To recover from betrayal, we must ease that pain to look at how we can grow from it. So reflect on this scenario or grow from it—what was the reason for John being in my life? What was the intended lesson? Once we have learned the lesson, it becomes less painful, less of a trigger. We can remember those moments without the emotional trauma attached to it.
I had been stuck in a pattern and routine of my life in doing what was expected of me because of my obligations and responsibilities. My biggest attraction to John was his creativity, he was so proud and unapologetic to show the world this side of himself. This was a side of me that was buried deep below the surface, that was so scared to grow.
John encouraged me to awaken this side of me. He taught me a lot about myself and if I’m honest, I liked the person I was becoming. He was a massive part of my journey in my pursuit of happiness, so, for this reason, I thank him.
Reconditioning our brain
Brain conditioning is a process of repeating mental associations until new habits, or new neural firings, are formed. The vast majority of our emotions are conditioned by past experiences—a stimulus-response situation.
Unfortunately, our brains can be slightly lazy and choose the option that requires the least amount of energy. So, conditioned responses are metabolically cheap because they consume little energy compared to conscious intentions (for example, let’s apply this to emotional eating—it is easier to respond to uncomfortable emotions by comforting them with food, as this is our conditioned response.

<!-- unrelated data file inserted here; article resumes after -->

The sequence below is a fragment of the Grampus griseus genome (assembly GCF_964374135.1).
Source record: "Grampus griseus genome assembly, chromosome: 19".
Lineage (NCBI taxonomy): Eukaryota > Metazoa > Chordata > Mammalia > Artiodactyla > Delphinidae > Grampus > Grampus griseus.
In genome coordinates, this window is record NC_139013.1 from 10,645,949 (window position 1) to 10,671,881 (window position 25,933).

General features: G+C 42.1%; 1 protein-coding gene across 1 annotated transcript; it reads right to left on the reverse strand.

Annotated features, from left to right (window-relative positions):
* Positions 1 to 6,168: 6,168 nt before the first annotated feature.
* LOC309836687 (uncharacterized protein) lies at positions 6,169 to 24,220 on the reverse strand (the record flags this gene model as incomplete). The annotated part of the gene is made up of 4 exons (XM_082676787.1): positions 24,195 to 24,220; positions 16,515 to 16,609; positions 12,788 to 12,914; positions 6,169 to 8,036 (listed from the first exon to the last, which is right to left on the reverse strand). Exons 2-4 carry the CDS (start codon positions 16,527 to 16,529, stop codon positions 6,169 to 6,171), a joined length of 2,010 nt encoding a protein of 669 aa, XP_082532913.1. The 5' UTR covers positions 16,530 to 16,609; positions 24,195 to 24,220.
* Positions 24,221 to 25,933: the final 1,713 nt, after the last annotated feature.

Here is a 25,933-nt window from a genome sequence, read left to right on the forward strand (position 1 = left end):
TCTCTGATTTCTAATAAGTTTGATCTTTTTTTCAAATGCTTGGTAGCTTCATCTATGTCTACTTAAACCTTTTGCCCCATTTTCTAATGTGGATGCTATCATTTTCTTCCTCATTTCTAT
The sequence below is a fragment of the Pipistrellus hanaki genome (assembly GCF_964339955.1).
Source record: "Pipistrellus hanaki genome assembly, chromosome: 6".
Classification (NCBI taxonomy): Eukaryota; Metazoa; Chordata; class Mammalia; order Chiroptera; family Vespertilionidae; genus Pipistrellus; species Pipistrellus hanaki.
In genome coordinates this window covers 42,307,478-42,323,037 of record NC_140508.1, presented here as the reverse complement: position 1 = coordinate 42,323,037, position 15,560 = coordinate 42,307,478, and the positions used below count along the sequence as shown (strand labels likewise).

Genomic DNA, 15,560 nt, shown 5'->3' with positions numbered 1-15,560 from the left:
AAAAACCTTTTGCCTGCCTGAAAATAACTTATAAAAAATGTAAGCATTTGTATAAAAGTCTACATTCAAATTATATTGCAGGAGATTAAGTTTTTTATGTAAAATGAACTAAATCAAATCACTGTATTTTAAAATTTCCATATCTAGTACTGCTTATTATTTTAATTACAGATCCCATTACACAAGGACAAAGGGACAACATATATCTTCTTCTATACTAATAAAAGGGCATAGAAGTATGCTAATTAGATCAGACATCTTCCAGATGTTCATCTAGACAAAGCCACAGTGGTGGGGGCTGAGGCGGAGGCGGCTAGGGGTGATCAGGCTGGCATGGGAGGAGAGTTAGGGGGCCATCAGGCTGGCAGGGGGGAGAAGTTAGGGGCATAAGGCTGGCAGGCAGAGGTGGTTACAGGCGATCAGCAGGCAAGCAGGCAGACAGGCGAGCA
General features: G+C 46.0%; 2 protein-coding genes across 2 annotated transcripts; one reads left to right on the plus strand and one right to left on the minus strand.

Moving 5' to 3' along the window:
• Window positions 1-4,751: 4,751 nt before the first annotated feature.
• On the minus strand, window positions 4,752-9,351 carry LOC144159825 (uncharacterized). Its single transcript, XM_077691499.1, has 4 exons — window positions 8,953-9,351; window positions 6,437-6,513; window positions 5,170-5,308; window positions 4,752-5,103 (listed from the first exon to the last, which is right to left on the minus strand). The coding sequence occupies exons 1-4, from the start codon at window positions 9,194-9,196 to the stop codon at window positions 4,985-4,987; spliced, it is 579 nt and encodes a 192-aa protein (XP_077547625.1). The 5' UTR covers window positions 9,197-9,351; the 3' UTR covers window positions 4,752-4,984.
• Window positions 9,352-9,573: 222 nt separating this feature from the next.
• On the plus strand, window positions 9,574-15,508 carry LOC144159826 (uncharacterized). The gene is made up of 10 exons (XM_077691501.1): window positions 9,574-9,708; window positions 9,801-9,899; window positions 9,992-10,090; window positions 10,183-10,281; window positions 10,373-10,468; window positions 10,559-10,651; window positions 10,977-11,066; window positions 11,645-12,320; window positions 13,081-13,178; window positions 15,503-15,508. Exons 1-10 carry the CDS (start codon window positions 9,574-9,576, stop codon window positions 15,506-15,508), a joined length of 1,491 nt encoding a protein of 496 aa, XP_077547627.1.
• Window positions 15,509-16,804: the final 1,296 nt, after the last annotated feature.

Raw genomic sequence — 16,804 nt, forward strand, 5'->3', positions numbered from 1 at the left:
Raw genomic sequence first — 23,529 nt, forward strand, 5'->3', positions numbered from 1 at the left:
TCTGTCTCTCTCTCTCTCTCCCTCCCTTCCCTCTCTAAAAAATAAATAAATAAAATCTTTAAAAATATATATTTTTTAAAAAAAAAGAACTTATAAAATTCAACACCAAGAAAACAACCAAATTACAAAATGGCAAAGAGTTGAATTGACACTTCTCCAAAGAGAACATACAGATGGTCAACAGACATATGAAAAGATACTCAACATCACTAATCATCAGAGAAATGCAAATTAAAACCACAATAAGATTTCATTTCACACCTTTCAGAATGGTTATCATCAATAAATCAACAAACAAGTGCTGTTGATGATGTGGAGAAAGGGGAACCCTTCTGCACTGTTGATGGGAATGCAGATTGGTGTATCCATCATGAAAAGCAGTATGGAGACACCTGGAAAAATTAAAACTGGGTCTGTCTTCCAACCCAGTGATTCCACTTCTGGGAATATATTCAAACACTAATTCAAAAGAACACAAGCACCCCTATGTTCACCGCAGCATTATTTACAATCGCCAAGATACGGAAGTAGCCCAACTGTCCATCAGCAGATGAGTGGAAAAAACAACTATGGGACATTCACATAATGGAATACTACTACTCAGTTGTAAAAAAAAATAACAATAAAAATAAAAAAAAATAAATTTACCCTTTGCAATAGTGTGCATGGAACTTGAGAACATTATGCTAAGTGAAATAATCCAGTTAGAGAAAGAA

Rather than consciously dealing with the emotion, as that would take more energy, a consciously decided action is hundreds of millions of multi-firing neurons).
There is only one way our brains can form new habits and that is through the repetition of new associations. Therefore, we must practice associating restorative images with memories of pain. In time, that pain will ease. But don’t worry—in general, it takes less iteration for a more pleasant habit to replace a painful one.